Figure: Allotment when public offer is made

  • Registers its Prospectus - (Section 60(1)) – The company has to file a copy of the prospectus duly signed by the directors with the registrar on or before the date when the prospectus is made available to public.
  • Receives The Minimum Subscription – (Section 69) – A public company can allot shares only if it receives the ‘Minimum Subscription’ for its shares along with the application money. The amount of minimum subscription is stated in the prospectus and cannot be less than 90% of the issue. If the company fails to receive the minimum subscription within 120 days of issue of the prospectus, then it will have to repay the money received from applicants for shares within the next 10 days. If the company fails to do so, the directors of the company will be jointly and severally liable to repay that money with interest (@ 6%p.a.) after the said time limit. However, these provisions should be read in combination with SEBI guidelines 12.
  • Receives Application Money (Section 69) – According to Section 69(3), the amount of application money cannot be less than 5% of the face value of the share.
  • Deposits the amount received in a Separate Account – According to Section 69(4), the amount of application money received has to be deposited in a separate account in a scheduled bank till the company receives a certificate of commencement or till it raises the minimum subscription for the issue.
  • Follows the rules regarding the Subscription List (Section 72) – A company can only start allotting shares from the fifth day after the issue of prospectus (or at a later time as prescribed in the prospectus). This time is known as the ‘opening of the subscription list’. According to Section 74, while counting the fifth day, any day which is a public holiday under the Negotiable Instruments Act, 1881, is not to be included. Although a default in following the provisions of section 72 does not invalidate allotment but such a failure imposes on the company and every defaulting officer a fine extending upto Rs 50,000. The Companies Act, 1956 does not specify the number of days for which the subscription list is to be kept open. But as per the norms of the stock exchanges, the list must remain open for a minimum of 3 days and should be closed within 10 days.
  • Gets Shares listed on a Stock Exchange (Section 73) - The company must apply to one or more recognised stock exchanges for listing its shares. The name of the stock exchange(s) where such permission is sought must be given in the prospectus. If the company fails to get the shares listed before the expiry of ten weeks from the date of the closing of the subscription lists the allotment is void. In such a case, the company has to refund without interest all money received from applicants within 8 days. If it fails to do so, the company and every defaulting director will be jointly and severally liable to pay back the money with interest at such rate as may be prescribed 13 .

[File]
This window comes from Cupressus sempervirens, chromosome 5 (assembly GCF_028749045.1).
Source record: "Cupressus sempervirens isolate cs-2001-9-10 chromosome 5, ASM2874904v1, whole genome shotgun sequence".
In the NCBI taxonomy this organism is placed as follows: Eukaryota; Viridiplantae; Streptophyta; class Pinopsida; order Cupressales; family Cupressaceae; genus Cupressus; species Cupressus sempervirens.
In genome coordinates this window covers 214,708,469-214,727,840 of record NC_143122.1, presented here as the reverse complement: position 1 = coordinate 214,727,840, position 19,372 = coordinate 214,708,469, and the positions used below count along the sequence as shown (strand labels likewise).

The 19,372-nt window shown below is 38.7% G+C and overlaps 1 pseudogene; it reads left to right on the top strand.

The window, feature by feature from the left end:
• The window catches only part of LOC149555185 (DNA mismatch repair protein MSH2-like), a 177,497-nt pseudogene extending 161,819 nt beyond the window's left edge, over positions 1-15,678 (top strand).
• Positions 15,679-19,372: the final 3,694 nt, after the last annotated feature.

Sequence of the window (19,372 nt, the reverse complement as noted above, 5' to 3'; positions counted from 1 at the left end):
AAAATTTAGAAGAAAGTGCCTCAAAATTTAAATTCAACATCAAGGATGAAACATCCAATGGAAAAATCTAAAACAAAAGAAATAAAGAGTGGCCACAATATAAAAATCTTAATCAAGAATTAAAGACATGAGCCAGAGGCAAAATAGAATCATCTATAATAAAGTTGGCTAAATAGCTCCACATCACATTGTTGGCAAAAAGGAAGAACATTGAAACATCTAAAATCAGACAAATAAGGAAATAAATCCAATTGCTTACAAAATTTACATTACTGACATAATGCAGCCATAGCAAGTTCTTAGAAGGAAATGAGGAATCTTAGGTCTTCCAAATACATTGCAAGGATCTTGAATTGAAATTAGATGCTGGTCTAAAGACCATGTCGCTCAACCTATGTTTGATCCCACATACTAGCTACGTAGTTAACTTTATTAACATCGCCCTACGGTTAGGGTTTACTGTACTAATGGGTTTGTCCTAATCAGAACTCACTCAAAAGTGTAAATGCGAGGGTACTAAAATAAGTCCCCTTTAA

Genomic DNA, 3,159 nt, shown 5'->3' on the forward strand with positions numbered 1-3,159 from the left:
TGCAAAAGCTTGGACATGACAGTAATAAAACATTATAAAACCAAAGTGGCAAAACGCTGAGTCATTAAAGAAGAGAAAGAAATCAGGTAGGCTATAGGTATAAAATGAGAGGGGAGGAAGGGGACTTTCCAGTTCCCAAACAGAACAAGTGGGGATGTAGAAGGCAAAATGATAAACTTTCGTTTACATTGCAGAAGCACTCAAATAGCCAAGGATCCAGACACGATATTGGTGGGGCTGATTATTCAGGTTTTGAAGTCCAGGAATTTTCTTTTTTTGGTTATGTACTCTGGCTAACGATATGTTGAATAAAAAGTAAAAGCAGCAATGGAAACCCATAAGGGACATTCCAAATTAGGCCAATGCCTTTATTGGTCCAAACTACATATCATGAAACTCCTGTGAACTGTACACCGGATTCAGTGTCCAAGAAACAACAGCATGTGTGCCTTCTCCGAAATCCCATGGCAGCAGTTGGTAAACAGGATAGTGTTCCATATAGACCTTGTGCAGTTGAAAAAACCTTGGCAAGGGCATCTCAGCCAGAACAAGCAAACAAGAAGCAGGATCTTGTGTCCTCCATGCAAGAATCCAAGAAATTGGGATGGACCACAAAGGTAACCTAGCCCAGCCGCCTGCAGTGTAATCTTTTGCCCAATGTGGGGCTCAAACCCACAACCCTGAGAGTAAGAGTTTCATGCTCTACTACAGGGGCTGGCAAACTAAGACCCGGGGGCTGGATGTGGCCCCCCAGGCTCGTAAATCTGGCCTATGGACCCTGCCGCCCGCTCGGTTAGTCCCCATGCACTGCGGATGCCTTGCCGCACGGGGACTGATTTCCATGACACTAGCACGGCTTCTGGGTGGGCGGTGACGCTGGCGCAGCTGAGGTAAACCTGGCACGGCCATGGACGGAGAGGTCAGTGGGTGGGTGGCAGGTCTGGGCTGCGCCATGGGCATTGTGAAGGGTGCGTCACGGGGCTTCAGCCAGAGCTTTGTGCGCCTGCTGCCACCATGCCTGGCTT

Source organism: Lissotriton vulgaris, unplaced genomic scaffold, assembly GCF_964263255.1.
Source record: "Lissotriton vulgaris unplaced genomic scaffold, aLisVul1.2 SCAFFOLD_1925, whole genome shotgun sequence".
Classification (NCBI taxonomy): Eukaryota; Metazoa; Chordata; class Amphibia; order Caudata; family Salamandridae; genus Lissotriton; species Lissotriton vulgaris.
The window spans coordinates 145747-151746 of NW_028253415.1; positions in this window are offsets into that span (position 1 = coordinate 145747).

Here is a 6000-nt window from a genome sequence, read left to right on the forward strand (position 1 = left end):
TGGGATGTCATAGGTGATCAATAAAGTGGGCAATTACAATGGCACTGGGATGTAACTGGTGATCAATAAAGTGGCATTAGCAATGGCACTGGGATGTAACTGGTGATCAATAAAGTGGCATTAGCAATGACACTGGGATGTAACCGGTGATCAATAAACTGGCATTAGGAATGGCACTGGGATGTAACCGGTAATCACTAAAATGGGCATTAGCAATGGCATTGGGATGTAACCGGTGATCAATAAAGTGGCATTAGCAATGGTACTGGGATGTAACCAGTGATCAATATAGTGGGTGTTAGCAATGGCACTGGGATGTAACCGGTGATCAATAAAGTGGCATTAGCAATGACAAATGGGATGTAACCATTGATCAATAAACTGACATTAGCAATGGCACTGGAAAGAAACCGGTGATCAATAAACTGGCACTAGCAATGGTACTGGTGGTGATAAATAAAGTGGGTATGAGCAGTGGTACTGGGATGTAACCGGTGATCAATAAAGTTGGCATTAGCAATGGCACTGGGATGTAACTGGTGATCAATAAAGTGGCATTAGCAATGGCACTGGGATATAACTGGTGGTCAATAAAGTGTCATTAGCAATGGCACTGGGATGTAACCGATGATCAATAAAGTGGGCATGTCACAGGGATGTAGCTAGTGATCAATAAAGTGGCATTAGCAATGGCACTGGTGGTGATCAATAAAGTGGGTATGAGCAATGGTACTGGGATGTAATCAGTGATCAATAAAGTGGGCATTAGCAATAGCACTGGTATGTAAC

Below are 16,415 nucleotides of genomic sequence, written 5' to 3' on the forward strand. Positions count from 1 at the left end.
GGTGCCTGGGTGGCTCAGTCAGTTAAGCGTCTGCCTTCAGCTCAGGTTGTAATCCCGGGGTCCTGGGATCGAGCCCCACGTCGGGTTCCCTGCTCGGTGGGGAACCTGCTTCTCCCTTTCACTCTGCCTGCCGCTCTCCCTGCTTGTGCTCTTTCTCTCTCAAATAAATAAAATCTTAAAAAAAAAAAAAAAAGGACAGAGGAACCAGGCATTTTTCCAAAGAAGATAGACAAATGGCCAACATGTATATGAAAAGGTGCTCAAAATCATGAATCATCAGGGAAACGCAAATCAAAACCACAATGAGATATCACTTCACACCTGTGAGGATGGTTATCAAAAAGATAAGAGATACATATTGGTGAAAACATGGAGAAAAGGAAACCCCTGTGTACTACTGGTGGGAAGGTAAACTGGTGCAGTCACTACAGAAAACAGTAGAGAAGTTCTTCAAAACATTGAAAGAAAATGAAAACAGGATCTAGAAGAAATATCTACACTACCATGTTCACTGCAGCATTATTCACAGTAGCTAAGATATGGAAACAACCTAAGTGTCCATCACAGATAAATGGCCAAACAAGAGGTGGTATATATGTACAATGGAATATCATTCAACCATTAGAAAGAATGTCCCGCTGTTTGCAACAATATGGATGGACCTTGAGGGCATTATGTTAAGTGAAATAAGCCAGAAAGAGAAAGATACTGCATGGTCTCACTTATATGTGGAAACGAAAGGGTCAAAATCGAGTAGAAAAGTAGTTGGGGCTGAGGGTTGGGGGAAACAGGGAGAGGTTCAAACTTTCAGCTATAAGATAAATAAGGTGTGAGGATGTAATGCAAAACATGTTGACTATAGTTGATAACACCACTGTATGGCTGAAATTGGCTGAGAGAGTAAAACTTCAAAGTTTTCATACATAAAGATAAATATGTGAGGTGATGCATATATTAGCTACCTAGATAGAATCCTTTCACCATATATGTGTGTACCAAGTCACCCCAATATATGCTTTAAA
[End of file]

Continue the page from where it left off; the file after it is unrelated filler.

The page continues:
(B) Subsequent Allotment of Shares- In case of subsequent allotment of shares, most of the above provisions apply. Thus, the company has to –

  • Register its Prospectus - (Section 60(1))
  • Receive Application Money (Section 69)
  • Follow rules regarding the Subscription List (Section 72)
  • Get the Shares listed on a Stock Exchange (Section 73)

It is, however, not required to ensure a minimum subscription and to deposit the money in a separate bank account.

In case of allotment of debentures, the company is required to follow the following special provisions as explained above – 

  • Register its Prospectus - (Section 60(1))
  • Follow rules regarding the Subscription List (Section 72)
  • Get the Debentures listed on a Stock Exchange (Section 73)

Allotment of Share - Share Capital, Company Law B Com Notes | EduRev

Figure:  Debentures 

Unlike shares, the first or subsequent allotment of debentures does not require the company to ensure a minimum subscription or to raise a minimum amount of application money or to deposit the money in a separate bank account.

According to Section 71 of the Companies Act, 1956, an allotment is said to be irregular if it is done without following the provisions of section 69 or 70. The table below indicates the circumstances when allotment is considered irregular:

TABLE  – Type of Issue and Conditions when it becomes Irregular